The Inspector General of Police, Martin Okoth Ochola, has directed the Criminal Investigations Directorate to probe allegations of extortion by surgeons. The directive follows public outcry on reports that victims of crime are asked to pay before they are examined by surgeons.
The reports indicate that assault victims are often charged 20,000 Shillings while persons with rape complaints are directed to specific clinics where they pay between 30,000 to 100,000 Shillings for an examination, which is ideally supposed to be conducted at no cost.
The medical examination is done to provide evidence that can be used by investigators to verify the type of sexual assault that occurred, support statements by the victims and sometimes, identify perpetrators, especially in cases involving sexual abuse. It is a key piece of evidence for cases that end up in courts of law.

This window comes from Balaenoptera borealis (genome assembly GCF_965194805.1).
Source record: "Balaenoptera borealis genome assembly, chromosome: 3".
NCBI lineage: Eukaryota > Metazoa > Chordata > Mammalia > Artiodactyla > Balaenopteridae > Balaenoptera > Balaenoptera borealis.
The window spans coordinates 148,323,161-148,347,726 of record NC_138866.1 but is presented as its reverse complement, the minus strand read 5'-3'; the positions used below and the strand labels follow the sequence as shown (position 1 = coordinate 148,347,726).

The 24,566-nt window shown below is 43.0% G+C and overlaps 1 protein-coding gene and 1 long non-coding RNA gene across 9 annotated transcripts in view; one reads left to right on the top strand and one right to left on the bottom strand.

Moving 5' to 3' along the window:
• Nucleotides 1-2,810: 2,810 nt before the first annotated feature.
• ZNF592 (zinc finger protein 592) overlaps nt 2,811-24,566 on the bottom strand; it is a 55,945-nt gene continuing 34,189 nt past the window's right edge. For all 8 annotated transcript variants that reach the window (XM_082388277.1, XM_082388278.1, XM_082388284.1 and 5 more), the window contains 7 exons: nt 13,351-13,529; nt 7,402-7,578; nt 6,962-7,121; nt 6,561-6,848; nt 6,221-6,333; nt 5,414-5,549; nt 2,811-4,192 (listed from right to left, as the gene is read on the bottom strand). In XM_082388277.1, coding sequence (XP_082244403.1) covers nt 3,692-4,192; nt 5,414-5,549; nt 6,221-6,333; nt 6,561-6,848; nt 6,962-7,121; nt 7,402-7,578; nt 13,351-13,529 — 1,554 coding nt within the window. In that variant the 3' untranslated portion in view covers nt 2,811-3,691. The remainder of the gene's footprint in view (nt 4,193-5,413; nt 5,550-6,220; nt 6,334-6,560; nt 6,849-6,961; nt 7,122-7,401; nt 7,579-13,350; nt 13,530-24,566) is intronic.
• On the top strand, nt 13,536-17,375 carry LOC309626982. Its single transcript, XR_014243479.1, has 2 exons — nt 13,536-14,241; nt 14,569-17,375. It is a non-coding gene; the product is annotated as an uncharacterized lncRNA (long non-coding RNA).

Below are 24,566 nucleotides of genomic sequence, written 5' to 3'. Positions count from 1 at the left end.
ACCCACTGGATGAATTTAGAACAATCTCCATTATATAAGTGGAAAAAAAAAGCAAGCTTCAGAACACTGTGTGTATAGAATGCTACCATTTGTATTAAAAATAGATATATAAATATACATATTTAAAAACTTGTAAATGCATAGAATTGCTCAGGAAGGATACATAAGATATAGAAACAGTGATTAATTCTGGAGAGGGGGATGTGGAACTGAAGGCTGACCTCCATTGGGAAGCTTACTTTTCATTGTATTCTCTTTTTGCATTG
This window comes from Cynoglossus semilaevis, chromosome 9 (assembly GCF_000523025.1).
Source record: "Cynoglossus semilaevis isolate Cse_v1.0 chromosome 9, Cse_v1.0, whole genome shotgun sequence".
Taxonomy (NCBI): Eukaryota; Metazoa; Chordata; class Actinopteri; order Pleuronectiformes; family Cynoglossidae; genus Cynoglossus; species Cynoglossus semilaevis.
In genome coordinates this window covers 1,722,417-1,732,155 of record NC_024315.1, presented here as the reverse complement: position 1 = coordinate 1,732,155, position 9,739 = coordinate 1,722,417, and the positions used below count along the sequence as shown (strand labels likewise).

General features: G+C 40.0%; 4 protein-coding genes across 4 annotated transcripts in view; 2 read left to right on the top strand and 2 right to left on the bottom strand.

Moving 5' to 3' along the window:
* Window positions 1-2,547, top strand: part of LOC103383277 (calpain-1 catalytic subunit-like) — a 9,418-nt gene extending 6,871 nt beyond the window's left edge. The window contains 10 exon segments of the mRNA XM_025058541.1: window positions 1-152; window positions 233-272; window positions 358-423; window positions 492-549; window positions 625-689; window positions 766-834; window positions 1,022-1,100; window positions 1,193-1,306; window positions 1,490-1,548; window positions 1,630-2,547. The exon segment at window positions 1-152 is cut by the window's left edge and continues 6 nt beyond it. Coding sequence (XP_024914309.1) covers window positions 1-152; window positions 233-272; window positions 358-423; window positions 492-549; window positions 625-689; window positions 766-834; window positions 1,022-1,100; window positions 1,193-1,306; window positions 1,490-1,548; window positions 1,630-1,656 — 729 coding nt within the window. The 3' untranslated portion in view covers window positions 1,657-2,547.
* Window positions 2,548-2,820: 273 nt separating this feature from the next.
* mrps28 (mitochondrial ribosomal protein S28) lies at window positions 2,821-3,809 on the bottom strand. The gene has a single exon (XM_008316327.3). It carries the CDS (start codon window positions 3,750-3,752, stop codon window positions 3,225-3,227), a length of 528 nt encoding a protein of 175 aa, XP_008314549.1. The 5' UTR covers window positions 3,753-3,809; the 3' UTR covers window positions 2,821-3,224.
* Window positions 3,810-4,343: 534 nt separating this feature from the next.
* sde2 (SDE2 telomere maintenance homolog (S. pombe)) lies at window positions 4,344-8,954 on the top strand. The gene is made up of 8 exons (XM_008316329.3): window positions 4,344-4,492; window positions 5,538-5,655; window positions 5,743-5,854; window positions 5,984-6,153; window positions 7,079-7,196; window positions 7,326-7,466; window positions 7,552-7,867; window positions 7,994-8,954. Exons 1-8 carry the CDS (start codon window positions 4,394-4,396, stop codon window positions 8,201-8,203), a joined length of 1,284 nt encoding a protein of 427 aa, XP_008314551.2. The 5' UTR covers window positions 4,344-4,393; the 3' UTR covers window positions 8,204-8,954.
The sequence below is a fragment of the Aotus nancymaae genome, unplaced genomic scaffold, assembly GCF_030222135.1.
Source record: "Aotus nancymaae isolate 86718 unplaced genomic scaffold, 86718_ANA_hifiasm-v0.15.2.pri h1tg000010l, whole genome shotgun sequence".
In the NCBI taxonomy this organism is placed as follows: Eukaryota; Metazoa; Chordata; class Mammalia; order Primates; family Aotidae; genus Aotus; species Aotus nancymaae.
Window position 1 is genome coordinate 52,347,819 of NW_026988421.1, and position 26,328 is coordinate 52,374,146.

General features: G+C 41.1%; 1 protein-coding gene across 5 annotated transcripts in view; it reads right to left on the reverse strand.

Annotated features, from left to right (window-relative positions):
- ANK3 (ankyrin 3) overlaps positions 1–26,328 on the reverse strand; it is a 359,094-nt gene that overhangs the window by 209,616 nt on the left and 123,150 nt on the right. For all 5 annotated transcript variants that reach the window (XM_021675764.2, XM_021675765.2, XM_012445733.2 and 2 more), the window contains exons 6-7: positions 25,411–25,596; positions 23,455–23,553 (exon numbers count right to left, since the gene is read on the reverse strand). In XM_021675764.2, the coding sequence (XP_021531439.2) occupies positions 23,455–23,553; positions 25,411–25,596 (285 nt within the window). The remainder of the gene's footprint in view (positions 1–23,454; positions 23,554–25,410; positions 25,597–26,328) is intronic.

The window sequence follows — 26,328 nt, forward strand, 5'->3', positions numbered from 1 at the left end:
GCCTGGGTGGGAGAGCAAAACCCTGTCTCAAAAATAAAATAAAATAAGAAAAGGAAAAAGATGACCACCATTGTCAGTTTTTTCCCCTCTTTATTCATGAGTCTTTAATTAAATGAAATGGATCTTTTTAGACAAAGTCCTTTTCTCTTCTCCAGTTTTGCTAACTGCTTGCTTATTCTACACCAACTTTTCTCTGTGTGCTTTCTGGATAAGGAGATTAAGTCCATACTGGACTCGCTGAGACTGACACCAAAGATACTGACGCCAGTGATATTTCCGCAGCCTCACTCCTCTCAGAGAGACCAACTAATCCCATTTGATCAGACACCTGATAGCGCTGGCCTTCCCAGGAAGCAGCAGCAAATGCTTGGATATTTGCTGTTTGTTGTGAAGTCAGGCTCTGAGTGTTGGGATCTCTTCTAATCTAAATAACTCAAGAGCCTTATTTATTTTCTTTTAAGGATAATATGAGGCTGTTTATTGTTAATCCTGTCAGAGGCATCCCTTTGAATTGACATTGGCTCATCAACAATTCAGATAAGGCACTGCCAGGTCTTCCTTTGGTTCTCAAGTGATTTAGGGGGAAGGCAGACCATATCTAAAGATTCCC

There are also accusations that often, the police surgeon asks for payment from victims in order to appear in court as a witness, to support the authenticity of the examination. The absence of the examination and the failure by the surgeon to appear in the court implies that victims cannot have access to the criminal justice system.
Police Spokesperson Fred Enanga says that the Inspector General of Government has now directed the CIID boss Grace Akullo to establish the authenticity of the reports and ensure that the culprits are brought to book. Enanga urged people who have been charged any amount of money in order to be examined by police surgeons to avail information to police, adding that it is unfair to charge a victim of any crime, for a service that should be provided free of charge.